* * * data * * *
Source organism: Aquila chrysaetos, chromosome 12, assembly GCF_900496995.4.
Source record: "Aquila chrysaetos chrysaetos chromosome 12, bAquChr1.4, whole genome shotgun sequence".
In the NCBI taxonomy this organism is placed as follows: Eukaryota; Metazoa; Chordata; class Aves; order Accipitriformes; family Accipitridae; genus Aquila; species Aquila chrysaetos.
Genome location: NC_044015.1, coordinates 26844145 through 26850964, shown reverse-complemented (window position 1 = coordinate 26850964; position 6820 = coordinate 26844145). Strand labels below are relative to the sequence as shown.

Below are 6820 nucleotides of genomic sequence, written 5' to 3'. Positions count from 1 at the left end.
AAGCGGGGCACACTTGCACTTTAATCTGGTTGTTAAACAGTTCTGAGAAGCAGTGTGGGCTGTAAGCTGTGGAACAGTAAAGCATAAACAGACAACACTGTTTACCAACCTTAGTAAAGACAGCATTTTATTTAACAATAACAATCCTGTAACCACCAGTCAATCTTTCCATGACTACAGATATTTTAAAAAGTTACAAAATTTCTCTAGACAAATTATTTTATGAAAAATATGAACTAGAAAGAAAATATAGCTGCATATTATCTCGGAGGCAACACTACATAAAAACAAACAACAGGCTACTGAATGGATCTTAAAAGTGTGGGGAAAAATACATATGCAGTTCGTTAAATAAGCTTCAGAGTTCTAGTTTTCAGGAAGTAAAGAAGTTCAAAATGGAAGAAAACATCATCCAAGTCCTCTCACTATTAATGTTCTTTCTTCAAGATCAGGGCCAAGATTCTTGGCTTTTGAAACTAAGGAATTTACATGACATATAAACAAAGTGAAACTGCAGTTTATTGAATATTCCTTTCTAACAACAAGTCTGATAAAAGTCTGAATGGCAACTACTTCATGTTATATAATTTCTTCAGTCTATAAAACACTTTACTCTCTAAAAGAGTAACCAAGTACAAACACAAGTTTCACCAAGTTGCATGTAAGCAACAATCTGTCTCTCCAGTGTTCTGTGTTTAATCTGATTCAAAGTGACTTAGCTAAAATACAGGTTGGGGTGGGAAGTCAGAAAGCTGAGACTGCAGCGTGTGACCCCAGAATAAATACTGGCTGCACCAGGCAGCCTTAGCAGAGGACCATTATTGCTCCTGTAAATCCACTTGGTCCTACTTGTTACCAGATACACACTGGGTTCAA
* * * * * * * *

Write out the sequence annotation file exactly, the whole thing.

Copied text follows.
Source organism: Aquila chrysaetos, chromosome 12, assembly GCF_900496995.4.
Source record: "Aquila chrysaetos chrysaetos chromosome 12, bAquChr1.4, whole genome shotgun sequence".
In the NCBI taxonomy this organism is placed as follows: Eukaryota; Metazoa; Chordata; class Aves; order Accipitriformes; family Accipitridae; genus Aquila; species Aquila chrysaetos.
Genome location: NC_044015.1, coordinates 26844145 through 26850964, shown reverse-complemented (window position 1 = coordinate 26850964; position 6820 = coordinate 26844145). Strand labels below are relative to the sequence as shown.

Below are 6820 nucleotides of genomic sequence, written 5' to 3'. Positions count from 1 at the left end.
AAGCGGGGCACACTTGCACTTTAATCTGGTTGTTAAACAGTTCTGAGAAGCAGTGTGGGCTGTAAGCTGTGGAACAGTAAAGCATAAACAGACAACACTGTTTACCAACCTTAGTAAAGACAGCATTTTATTTAACAATAACAATCCTGTAACCACCAGTCAATCTTTCCATGACTACAGATATTTTAAAAAGTTACAAAATTTCTCTAGACAAATTATTTTATGAAAAATATGAACTAGAAAGAAAATATAGCTGCATATTATCTCGGAGGCAACACTACATAAAAACAAACAACAGGCTACTGAATGGATCTTAAAAGTGTGGGGAAAAATACATATGCAGTTCGTTAAATAAGCTTCAGAGTTCTAGTTTTCAGGAAGTAAAGAAGTTCAAAATGGAAGAAAACATCATCCAAGTCCTCTCACTATTAATGTTCTTTCTTCAAGATCAGGGCCAAGATTCTTGGCTTTTGAAACTAAGGAATTTACATGACATATAAACAAAGTGAAACTGCAGTTTATTGAATATTCCTTTCTAACAACAAGTCTGATAAAAGTCTGAATGGCAACTACTTCATGTTATATAATTTCTTCAGTCTATAAAACACTTTACTCTCTAAAAGAGTAACCAAGTACAAACACAAGTTTCACCAAGTTGCATGTAAGCAACAATCTGTCTCTCCAGTGTTCTGTGTTTAATCTGATTCAAAGTGACTTAGCTAAAATACAGGTTGGGGTGGGAAGTCAGAAAGCTGAGACTGCAGCGTGTGACCCCAGAATAAATACTGGCTGCACCAGGCAGCCTTAGCAGAGGACCATTATTGCTCCTGTAAATCCACTTGGTCCTACTTGTTACCAGATACACACTGGGTTCAA